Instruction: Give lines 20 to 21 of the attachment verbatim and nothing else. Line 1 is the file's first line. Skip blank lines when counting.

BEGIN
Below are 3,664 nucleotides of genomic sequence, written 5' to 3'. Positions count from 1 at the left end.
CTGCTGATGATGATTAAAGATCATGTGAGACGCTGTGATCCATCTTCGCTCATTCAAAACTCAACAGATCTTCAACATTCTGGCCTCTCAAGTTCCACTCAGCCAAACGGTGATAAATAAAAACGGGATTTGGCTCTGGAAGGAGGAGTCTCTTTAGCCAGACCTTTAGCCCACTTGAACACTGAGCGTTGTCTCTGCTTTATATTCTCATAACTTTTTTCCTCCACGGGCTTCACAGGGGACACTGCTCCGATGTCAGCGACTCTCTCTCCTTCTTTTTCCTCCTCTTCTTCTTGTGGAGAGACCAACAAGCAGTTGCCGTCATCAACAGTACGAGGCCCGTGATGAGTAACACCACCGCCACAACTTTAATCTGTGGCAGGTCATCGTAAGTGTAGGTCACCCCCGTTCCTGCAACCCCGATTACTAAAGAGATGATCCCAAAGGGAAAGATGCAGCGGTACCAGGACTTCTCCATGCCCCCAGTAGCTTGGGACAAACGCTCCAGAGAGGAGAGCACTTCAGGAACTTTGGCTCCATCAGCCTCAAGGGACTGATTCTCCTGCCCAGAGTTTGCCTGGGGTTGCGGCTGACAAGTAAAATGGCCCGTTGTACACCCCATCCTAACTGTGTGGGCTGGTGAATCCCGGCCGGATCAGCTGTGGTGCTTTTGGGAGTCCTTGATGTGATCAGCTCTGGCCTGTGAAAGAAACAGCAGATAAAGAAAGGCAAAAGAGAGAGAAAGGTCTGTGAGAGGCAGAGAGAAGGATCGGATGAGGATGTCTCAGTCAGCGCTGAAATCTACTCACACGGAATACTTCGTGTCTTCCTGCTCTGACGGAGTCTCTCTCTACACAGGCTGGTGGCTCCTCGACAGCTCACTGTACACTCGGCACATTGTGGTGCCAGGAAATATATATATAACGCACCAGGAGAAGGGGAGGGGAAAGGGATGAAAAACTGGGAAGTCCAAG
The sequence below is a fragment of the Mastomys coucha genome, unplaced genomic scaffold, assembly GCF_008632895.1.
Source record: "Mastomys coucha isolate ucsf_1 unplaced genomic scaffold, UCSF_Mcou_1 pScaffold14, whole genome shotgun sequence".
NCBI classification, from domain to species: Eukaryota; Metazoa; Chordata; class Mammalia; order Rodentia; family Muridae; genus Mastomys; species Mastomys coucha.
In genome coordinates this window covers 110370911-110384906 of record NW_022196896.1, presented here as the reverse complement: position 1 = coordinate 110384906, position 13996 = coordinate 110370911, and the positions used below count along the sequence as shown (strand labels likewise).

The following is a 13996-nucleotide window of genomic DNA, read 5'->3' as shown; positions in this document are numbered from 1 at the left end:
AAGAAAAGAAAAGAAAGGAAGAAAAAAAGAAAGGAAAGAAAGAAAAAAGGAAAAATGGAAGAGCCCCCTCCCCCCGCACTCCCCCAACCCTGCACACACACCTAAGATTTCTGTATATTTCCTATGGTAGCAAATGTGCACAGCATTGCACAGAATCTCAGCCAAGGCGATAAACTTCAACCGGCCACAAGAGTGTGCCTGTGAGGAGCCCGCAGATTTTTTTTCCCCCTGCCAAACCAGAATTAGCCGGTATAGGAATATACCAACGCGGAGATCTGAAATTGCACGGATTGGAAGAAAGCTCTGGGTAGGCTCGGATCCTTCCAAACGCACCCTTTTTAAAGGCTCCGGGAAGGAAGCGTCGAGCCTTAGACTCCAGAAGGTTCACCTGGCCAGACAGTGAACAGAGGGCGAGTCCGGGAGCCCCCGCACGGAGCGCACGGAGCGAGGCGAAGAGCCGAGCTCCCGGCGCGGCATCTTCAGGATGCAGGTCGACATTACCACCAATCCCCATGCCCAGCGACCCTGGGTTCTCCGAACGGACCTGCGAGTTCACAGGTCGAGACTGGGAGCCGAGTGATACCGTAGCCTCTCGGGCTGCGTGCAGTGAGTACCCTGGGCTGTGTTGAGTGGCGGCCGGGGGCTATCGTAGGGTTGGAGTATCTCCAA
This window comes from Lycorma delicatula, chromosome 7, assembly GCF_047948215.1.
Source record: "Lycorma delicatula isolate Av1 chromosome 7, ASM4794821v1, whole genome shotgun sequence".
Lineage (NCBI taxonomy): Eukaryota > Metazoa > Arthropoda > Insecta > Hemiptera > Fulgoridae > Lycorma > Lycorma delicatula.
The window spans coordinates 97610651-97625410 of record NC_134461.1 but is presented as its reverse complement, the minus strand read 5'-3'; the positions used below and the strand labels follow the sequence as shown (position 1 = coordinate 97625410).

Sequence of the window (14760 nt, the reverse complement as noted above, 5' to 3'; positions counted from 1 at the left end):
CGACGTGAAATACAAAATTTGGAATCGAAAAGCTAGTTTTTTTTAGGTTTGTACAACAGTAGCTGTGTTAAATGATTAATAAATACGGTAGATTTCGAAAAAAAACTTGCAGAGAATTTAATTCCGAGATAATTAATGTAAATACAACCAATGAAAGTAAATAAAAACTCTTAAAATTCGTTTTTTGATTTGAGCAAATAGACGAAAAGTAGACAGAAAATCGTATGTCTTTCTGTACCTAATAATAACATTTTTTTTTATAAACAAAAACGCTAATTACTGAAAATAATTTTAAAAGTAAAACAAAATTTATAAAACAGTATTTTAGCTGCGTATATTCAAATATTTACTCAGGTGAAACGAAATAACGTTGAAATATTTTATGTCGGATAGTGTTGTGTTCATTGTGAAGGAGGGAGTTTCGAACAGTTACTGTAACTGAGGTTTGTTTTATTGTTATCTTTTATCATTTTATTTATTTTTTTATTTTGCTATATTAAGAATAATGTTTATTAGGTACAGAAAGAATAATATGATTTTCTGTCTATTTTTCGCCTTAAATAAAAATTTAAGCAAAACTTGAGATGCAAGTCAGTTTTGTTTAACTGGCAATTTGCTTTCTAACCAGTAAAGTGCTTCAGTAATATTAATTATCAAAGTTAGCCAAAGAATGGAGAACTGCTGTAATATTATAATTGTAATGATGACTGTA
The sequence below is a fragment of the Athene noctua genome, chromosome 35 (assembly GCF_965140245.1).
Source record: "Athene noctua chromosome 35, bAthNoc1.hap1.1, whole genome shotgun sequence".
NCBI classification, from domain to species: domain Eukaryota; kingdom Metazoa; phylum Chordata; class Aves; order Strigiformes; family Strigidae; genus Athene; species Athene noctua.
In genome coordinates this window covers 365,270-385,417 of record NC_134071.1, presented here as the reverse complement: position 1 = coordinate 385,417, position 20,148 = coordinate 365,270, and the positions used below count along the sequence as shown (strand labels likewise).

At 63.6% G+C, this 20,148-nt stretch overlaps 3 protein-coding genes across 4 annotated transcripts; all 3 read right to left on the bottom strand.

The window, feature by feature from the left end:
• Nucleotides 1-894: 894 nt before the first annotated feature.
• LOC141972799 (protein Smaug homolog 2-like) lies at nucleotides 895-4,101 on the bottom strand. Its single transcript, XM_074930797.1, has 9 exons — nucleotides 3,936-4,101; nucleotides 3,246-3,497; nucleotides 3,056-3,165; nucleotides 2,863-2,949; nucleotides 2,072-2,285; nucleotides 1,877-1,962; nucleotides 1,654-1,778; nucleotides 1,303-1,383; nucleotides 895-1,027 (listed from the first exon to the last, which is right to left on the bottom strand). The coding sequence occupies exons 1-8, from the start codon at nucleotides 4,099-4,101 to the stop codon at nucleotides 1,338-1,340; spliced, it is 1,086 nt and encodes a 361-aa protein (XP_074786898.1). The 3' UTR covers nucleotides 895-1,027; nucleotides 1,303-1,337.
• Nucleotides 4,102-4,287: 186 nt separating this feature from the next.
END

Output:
The window, feature by feature from the left end:
• Nucleotides 1-894: 894 nt before the first annotated feature.